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Discussion in 'Luthier's Corner' started by I-Am-The-Slime, Nov 20, 2018.
okay okay, here's some more info
Ultralights, generic humbucker (to be covered), tremolo bridge off eBay. I have no clue what I'm doing with the tremolo, zero experience with that, fly by the seat of my pants, per usual... It's 1.25" below the body face, so that will limit how thin this body can be, aiming for 1.5", not quite CT style.
Rock maple 3/4" body core, 1/4" walnut back, front will be 1/4" purpleheart on top of 1/4" walnut, carved. Neck will be wenge, rock maple, with a purpleheart center strip, neckthrough.
Started ripping neck laminates today, first glue tomorrow.
I'm moving cross-country at the end of January, hoping to have this done before then...
Yeah, she's my favorite
A little progress. I have glued up and rough dimensioned the neck blank. Rock maple, wenge, and purpleheart.
I'll start work on the wings today
Thanks for looking!
I'm watching this closely as I start my own CT journey in a few weeks.
Phew, that's hard work with just a coping saw
I know you mean "guess who?", but every time I read this title, I think "The Guess Who"...
Got the cores of maple and walnut glued up. Now time to hog out the control cavity. I used the drillpress to create waypoints along the outline.
Then cut it out with the old coping saw and cleaned up with a sanding drum and file.
I also used a router bit in the drill press to remove the bottoms of the nubs for the magnets, to leave more room for pots etc..
Next is chambering of the bass-side wing, need to put some thought into how I'm going to carve it first.
Thanks for watching!
Looks great so far!
I have been on a chambering kick of late, I love a light bass. I also usually work out the final design on the fly which means I'm constantly worried I'm going carve into a chamber. It hasn't happened yet, but it's always a worry. On my build off bass I'm going to do some chambering, but I've got this one planned way more than any I've built before so I shouldn't have any stress (famous last words).
Man Slime! You need to stop by Horrid Freight for a cheap set of Forstners!
Thanks, Jisch! Here's what I ended up going with, should leave plenty of room for carving. I'll also make a drawing that I can line up later to doublecheck during the carving process. I figure this should save about 0.5 lbs max. The beams probably give no relevant structural support, but they make me feel better somehow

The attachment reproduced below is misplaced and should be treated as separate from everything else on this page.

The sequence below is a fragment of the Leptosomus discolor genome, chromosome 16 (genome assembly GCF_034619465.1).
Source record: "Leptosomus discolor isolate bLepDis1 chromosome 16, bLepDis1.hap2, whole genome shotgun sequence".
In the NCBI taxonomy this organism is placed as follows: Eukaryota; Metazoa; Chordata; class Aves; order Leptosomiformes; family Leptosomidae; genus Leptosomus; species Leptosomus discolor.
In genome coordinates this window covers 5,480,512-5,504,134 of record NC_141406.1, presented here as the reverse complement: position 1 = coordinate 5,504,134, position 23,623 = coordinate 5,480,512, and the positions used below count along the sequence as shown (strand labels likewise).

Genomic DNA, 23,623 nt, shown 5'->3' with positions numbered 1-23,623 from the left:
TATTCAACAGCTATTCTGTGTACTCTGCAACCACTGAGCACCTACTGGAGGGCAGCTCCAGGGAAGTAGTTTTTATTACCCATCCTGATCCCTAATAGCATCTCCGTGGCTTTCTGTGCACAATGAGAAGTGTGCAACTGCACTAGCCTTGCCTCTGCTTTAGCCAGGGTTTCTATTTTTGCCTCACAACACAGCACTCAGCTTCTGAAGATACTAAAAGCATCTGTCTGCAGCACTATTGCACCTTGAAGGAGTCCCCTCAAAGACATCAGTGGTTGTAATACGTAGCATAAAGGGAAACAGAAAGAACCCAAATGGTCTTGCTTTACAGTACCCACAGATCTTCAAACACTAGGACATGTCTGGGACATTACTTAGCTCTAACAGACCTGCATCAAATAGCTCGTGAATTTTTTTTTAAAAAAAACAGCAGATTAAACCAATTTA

No need for cleaning up here, nobody will ever see this (except all you lovely TB peeps, but I know my secret's safe with you ).
Hey Rudy. I hear ya. I actually have a set of cheap fleabay forstners. Not sure it would have saved me that much time or effort, though. The thing is, time and effort is kind of what this is about for me. This hobby is all about the satisfaction of raw working hands and time well spent (I'm currently funemployed, starting a position at Virginia Tech in January). Moreover, I now have a nice hunk o' wood left over, I could make knobs out of it someday or perhaps a fancy hardwood doorstop
The purpleheart tops have been glued on and are curing. The walnut backs are planned for tomorrow, I'll use the cut-nail milling trick to cut out the control-cavity cover out of the treble-side back first. Now time for a little Bulleit Rye!
I am a dirty slut for any kind of CT variant.
Hahaha, all are welcome at this party!
I would remove those ribs, as you say they won't do anything for support, but I get it :-D
Here's how I made the grain-matched cover using a cut-off finishing nail in the drill press following a template.
I'll add a veneer binding to the cover to make a snug fit.
Both backs have now been glued. A rough shaping of the wings is next...
Thanks for looking
Another day's work
Shinto and half-round rasps. Looks a little off without the neck taper. Work on the neck is next.
I've been out in VA for a few days, hence the lack of progress. Today I worked mostly on fixing up a buddy's guitar and tweaking the fretless single-cut from my previous build. Got a bit of work done on this project though, nothing worth showing. Prepped some boards for gluing to the body-side portion of the neck to equal the 1.5" body depth.
Calculated that a 1 degree neck angle should give me good string height for a for a bridge saddle on the E string >1/2" above the body face, with a 0.2" fretboard edge raised 1/8" above the body face at the 24th fret Right?